Venture capital in Canada has faced significant funding challenges in recent years. The downturn in the global economy — together with the credit crisis, volatile capital markets, and a dearth of initial public offerings — have further exacerbated the problem. Venture capital deal activity in Canada slowed significantly in 2008. Across the country only $1.3 billion was invested, a 36 per cent drop over the prior year and the lowest level in 12 years.

Perhaps there is a glimmer of hope on the horizon. Recent announcements by a number of provincial governments across Canada appear to recognize the important role venture capital and angel investors serve in creating jobs and supporting innovative, entrepreneurial businesses. This is particularly the case in strategic, export-driven sectors such as information and communications technology, life sciences, bio-technology, and alternative energy and clean technology. Here are some details regarding the recent announcements:

  • As part of its 2009 provincial budget, Québec announced the establishment of a new $825-million fund to finance venture capital funds in partnership with the Caisse de dépôt et placement du Québec and FTQ Solidarity Fund. In the same budget, Québec also announced the commitment of $125 million for three new funds to finance new high-tech businesses.
  • Ontario announced funding through the Ministry of Research and Innovation for the establishment of the Emerging Technologies Fund, which will invest up to $250 million directly into Ontario-based companies in the clean technology, life sciences, digital media, and communications technology sectors. The money will be invested on a co-investment basis with other private sector investors. The initial announcement set an aggressive timetable for initial investments to commence as early as July 2009.
  • Ontario also announced the first local commitments made by the Ontario Venture Capital Fund (OVCF), a "fund of funds" established by the Ontario government and a number of private and public sector institutional investors focused principally on investing in venture capital funds. The OVCF will commit up to $15 million to Georgian Partners, a new venture fund focused on information technology, information aggregation, and enterprise software opportunities. The OVCF will also commit $20 million to Edgestone, an established venture investor currently raising its third fund. And in the near future, the OVCF will announce a number of additional local venture capital fund commitments.
  • Alberta announced the names of the board members and details regarding potential investments for the Alberta Enterprise Corporation. The corporation will invest as a limited partner in venture capital funds with a local presence in Alberta. Up to $100 million will be available for commitment into venture funds focused on underserved sectors, including information and communications technologies, life sciences, environmental technologies, and nanotechnology.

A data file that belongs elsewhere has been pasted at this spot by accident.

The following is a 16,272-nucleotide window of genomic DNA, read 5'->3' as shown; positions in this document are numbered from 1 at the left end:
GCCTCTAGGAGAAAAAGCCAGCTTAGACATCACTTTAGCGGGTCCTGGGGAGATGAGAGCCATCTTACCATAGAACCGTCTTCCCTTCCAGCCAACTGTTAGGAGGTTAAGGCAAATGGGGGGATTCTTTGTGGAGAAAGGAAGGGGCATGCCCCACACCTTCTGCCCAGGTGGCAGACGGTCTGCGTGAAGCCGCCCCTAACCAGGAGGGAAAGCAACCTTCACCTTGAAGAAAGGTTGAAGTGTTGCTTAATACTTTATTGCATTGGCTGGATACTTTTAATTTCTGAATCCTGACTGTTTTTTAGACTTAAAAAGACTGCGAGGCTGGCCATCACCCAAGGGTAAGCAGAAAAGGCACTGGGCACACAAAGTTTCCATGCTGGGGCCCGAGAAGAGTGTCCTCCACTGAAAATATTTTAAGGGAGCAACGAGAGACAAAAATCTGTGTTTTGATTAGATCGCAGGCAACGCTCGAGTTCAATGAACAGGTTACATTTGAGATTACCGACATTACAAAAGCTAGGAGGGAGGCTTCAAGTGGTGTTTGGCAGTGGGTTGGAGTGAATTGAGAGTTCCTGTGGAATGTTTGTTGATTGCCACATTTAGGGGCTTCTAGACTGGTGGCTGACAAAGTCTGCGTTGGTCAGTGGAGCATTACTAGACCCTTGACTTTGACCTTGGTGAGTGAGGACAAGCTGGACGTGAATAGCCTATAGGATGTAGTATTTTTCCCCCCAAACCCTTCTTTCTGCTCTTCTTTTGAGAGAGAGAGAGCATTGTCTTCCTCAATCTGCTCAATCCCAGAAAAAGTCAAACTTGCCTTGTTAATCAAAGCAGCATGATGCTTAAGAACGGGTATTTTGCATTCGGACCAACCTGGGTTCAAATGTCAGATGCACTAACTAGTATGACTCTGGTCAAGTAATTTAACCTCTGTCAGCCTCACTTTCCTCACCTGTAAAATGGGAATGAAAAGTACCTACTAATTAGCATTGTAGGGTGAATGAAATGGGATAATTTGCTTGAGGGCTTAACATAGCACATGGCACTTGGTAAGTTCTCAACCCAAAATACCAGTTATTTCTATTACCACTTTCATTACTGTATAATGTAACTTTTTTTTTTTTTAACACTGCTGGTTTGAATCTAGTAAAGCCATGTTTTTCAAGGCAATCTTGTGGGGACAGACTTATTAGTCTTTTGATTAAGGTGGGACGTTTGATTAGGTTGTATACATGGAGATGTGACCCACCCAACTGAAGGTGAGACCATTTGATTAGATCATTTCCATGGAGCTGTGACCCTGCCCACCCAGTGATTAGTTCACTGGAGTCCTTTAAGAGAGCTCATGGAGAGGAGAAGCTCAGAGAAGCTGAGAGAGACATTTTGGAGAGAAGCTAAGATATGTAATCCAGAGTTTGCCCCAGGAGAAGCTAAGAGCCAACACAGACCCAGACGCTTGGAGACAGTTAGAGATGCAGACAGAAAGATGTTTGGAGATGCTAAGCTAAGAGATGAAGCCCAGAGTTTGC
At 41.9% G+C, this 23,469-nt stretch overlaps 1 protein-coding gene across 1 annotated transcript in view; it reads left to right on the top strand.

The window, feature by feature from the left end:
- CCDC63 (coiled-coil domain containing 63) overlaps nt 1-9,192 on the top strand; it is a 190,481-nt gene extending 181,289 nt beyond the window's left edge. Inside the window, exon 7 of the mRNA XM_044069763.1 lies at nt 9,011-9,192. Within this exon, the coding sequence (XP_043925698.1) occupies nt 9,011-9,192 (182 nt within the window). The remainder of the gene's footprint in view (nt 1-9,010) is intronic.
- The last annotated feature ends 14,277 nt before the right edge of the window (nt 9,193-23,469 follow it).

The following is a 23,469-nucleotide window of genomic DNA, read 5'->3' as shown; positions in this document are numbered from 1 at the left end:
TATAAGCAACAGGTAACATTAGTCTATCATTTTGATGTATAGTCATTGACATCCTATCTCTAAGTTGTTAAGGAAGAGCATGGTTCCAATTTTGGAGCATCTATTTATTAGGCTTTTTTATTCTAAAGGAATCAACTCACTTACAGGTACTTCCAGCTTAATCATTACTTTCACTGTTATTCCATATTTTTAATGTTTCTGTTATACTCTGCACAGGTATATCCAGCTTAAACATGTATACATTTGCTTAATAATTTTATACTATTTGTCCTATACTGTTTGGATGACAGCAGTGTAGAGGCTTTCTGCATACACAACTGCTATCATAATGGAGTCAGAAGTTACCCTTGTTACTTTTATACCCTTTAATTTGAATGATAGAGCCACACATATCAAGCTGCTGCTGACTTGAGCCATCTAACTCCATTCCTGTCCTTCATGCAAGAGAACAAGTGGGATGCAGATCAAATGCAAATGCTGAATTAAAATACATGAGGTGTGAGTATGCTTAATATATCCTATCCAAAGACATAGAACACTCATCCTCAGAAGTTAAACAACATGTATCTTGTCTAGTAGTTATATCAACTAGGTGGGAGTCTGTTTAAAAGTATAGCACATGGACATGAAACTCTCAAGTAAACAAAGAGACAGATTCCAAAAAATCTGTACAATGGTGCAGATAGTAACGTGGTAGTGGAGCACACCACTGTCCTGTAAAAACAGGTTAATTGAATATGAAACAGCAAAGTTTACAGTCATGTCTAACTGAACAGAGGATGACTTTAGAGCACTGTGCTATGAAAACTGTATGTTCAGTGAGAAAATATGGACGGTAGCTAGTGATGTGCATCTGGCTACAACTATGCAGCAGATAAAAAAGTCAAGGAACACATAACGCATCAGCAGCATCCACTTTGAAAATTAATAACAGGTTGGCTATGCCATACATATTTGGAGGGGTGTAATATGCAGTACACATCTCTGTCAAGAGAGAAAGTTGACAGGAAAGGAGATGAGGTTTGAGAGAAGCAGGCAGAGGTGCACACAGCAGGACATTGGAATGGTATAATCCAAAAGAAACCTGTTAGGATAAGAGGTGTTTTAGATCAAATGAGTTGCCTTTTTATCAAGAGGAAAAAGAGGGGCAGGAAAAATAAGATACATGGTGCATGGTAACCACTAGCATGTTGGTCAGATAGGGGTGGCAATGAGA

• In British Columbia, the B.C. Renaissance Capital Fund issued a further request for qualifications for up to three fund managers to invest and manage up to $55 million of capital commitments from the B.C. Renaissance Capital Fund. This further commitment from the B.C. Renaissance Fund, established in 2007 to stimulate both the quantity and quality of venture capital management in British Columbia, brings the total amount to $90 million. By the end of 2008, three venture capital firms had completed fundraising with prior commitments from the fund. The current request for qualification requires applicants to demonstrate success in investing in one or more of the designated key sectors of information technology, new media, and clean technology, and also to demonstrate experience in understanding the local B.C. market sectors.
  • In addition, provincial governments in Nova Scotia, Newfoundland and Labrador, and Saskatchewan announced increased tax credits in respect of investments made in labour-sponsored funds. It is expected this will encourage additional investments from retail investors in labour-sponsored venture funds active in those provinces.

A number of details will need to be worked out with regard to most of these announcements. It also remains to be seen when we can realistically expect to see money directly invested in innovative entrepreneurial businesses in Canada. Taken as a whole, perhaps these announcements represent a turning point for venture capital funding in Canada.

For information on research and development and other relevant tax incentives aimed directly at innovative businesses, see our tax commentaries on the recent Ontario and federal budgets.